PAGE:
Pillorian – Obsidian Arc

A while back, American-made Agalloch disbanded and left thousands of fans with a nice little heartache. The band that unleashed some of the best albums out there, has died out like embers.

John Haughm, alongside Trevor Matthews (of Uada) and Stephen Parker went on to form Pillorian, which is the culmination of the past few months, from Agallochs’ demise and up until now. I’ll begin from the end – The wait was worth it. Pillorian are presenting a hell of a debut here, that would keep all ears peeled while it spins. Pardon me, dear readers, for comparing the two bands all the time in this review, but it’s just impossible not to.

“By The Light Of A Black Sun” kicks off in a very similar way to what recent material by Agalloch would, as a soothing guitar tone opens up the void to a rhythmic drum sound, which are both joined by the last instrument, slowly getting the pace and aggression up. The vocalists’ familiar tone is hastily joining up the ranks, taking the song structure into a more aggravated phase.

Pillorian uses what many fans of John’s former band would indeed love to hear – the intertwines between softer melodies and the heavy as hell tunes, the gentle tango between a more acoustic tone, and harsh guitar work that won’t let go.

As far as structures go, you can’t go wrong with these guys and the amount of experience does its own thing in the end as every song is more versatile than the previous one, as the fast paced “Archaen Divinity” and “The Vestige Of Thorns” showcases. It’s worth mentioning that Pillorian are positioning themselves on the Doom-ish side of things, when they want to, as heard clearly in the above mentioned latter track. Slow, heavy, and steady riffs encompass almost 9 minutes of a pure, emotional path, detoring only to make way to some acoustic, more melodic parts that holds everything together like glue.

If I could pinpoint one specific problem I have with Pillorian, is that it lacks that specific, certain flux of layers of atmosphere, that keeps the listeners’ ears craving for more, a key element that Agalloch had in each of their albums, and doesn’t really exist here.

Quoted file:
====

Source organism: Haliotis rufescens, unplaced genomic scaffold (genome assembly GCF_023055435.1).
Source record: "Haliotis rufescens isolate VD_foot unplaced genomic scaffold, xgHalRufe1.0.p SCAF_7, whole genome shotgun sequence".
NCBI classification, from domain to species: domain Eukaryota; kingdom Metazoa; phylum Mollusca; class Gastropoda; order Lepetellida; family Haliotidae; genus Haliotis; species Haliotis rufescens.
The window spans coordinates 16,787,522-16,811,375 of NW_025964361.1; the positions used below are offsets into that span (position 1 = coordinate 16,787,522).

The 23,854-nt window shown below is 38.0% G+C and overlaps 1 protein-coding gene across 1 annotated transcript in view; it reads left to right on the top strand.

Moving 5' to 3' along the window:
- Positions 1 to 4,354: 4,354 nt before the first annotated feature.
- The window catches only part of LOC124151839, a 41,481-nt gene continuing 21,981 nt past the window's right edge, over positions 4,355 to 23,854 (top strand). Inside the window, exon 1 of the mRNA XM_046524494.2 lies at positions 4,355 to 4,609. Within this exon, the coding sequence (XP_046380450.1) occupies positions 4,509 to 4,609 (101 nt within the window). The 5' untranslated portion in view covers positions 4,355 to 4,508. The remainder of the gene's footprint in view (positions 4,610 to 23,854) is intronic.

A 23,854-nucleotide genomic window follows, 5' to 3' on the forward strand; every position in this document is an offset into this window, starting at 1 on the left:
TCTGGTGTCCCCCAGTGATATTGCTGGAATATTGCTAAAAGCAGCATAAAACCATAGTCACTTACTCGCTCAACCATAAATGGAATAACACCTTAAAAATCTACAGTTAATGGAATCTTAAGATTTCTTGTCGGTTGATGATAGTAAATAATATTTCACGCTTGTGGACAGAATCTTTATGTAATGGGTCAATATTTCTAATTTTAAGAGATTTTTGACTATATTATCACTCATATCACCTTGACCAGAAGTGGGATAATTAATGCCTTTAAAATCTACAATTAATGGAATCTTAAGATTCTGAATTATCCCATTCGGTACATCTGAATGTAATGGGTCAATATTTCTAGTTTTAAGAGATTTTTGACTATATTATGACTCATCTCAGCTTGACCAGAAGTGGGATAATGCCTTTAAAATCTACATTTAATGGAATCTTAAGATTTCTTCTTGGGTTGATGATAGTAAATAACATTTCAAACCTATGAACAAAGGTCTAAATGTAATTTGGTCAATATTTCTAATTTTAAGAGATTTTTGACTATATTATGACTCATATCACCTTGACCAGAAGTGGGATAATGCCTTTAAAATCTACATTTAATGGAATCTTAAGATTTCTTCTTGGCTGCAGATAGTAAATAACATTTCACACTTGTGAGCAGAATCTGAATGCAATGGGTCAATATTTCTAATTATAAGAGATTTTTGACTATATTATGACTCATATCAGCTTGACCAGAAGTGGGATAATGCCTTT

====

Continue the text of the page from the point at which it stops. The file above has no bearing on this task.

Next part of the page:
I would assume that John is the main driving force behind Pillorian, as he was the main force behind Agalloch during their years of existence. It is also quite visual in Pillorians’ debut, as short, melodic passages are not rare, but also not standing in the way of John’s new material to be as fierce as he can do it. One listen to “A Stygian Pyre” would be exactly that, as it’s easily one of the faster tracks here, yet no less melodic in certain moments.

“Dark Is The River Of Man” manages to capture everything that the band members tried to pour into this debut. It begins with a slow, thick riff, like a snake crawling on the hot sand, and slowly changes into a harder and harder tune, as the drums become more aggressive, the vocals turn harsher, and the guitars begin to punch through the listener’s bowls, which in turn, turns it (see what I did there?) to the best track in the album, and to the one and single track that represents Pillorian the best, up until now.

Pillorian aren’t Agalloch, and they never meant to be, so don’t wonder “if it’s better than Agalloch” or if they’re the successors of the veteran band. They hold quite well on their own, and this debut is a fine piece of musical progression.

By Omer
Release Date: 10th March 2017
Label: Eisenwald
Rating: 8/10

1. By The Light Of A Black Sun
2. Archaen Divinity
3. The Vestige Of Thorns
4. Forged Iron Crucible
5. A Stygian Pyre
6. The Sentient Arcanum
7. Dark Is The River Of Man


Like most metalheads I love to visit festivals and concerts, so as soon as metal-exposure was founded, I jumped in. Nowadays I run the site, but also still take care of writing when I find the time for it, but mainly love photographing. I see and listen to a lot of different kind of bands, but my foremost love goes to Black Metal.

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